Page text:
The B.P. ClubApril 1, 2008
Once I told a pastor friend of mine I thought he overtly favored “The Beautiful People.” You know, the athletes, successful professionals, the intellectuals, lovely women, handsome and fit men. I thought he went out of his way to befriend them. And I thought he had far less time and patience for those requiring a little extra grace, the folks not so pleasing to the eye, not so socially adept.
I still think I was right. And judgmental.
But that’s not the point.
In looking back I believe I was keen to this insight because I was in the latter group. I was not one of The Beautiful People. I was an insider because I was on staff. But if I walked in off the street I was sure I would not have received the same attention.
I grew up in a blue collar family with an alcoholic father. I do not have a college degree, I’ve lived in a trailer park on welfare, and spent much of my life as a skinny, social misfit.
But over the years I have learned some things: I fell into a job I am good at. I learned what styles of clothing and hairstyles look decent on me, learned to speak to people and make friends. Now once in awhile I find that I “qualify” as a member of the first group. Not all of the time, it depends of course on who is doing the qualifying, doesn’t it?
When I find myself “qualified” it sort of feels good. Believing that even some people include me in The B.P. Club is both wonderful and disheartening.
And it feels wrong.
I am not so different from my old friend. He cultivated friendships with The B.P. perhaps to make his church more successful looking and therefore more attractive to the surrounding upscale community. Perhaps he did it to validate himself. This strikes a chord (albeit, one played on a badly tuned piano). It feels good to think others have placed you in The B.P. category. It feeds the ego, strokes the emotions. And builds bad character.
I think this happens in all kinds of communities. The qualifier is how alike you are to those doing the qualifying.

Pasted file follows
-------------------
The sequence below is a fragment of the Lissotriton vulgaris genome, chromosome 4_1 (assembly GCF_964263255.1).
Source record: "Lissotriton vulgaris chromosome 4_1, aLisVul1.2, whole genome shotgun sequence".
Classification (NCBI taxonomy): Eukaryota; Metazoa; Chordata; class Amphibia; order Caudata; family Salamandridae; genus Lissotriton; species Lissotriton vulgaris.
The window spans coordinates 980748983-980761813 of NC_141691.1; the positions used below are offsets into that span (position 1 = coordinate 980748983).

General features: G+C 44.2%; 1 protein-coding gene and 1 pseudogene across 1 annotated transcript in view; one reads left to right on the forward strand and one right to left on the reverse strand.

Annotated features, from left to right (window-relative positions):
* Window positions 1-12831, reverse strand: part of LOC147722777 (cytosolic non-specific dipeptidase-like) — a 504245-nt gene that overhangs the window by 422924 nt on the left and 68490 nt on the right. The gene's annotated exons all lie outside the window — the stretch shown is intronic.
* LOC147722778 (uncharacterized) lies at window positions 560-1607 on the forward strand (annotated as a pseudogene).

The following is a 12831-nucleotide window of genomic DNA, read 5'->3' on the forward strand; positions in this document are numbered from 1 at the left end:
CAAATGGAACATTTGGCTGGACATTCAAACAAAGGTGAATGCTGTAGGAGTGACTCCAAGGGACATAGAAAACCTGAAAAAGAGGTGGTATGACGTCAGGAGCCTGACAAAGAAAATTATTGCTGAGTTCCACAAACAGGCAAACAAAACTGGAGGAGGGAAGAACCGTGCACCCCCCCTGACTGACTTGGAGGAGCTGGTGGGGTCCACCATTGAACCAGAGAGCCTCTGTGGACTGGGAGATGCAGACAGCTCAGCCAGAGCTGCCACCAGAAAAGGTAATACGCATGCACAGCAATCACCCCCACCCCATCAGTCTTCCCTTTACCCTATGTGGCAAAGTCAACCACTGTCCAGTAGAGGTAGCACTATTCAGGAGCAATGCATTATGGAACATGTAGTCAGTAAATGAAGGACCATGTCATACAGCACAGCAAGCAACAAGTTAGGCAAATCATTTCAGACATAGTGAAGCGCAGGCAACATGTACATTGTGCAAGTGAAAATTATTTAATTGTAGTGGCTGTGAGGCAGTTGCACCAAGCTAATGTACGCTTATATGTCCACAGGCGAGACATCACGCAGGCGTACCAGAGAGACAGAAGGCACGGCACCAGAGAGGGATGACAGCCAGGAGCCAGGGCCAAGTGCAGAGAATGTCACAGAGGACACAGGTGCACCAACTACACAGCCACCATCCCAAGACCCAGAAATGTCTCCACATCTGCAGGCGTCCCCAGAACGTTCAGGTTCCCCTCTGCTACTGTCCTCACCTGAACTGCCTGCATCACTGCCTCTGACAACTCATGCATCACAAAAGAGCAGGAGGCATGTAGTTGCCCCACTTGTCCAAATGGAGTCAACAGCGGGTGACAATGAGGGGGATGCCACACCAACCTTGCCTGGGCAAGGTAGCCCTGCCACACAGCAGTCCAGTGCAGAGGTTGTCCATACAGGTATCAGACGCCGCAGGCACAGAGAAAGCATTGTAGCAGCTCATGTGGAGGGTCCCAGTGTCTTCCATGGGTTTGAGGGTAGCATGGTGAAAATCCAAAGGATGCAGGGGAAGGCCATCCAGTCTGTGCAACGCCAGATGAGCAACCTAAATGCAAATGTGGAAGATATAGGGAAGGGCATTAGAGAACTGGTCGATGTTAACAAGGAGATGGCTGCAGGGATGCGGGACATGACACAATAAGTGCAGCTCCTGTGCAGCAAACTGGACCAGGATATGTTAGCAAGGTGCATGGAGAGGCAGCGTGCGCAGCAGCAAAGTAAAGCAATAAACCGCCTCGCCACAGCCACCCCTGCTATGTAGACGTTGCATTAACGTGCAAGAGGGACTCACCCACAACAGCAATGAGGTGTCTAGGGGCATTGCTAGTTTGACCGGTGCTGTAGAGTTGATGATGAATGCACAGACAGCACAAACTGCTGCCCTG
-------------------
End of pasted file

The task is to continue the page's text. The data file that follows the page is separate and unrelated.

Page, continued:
Regardless of the club in which you are qualified, it’s a relatively small club. It may seem kinda cool while you’re in it, but it’s shallow. Like staring at your navel. The benefits are questionable and you’ll probably find stuff there that’s really not that attractive.
And I wonder what people outside the club think.
Do they think, ‘Jesus’?
Do they think, ‘inclusive’?
Do they think, ‘welcoming’?
Or do they feel excluded, unwelcome, less valued? And when they learn you are Christ follower, what do they think of your Christ?
Don’t get me wrong: Having certain qualities—beauty, intelligence, financial acumen, professional savvy, athletic or musical talent—are good things, God-given gifts. It is the willing acceptance of, or seeking to gain entrance into, some kind of “better than others” group that is dark. It’s got satan’s fingerprints all over it.
I am reasonably sure Jesus wasn’t in The B.P. Club when He was here. He hung with the fringe. He lambasted the people who had their religion tight. He went out of his way to avoid those who thought they had it together and spend time with those who didn’t.
He would’ve visited me in the trailer park. He would’ve avoided me at The B.P Club.
If being in The B.P. Club means not being where Jesus is, I don’t want a membership after all.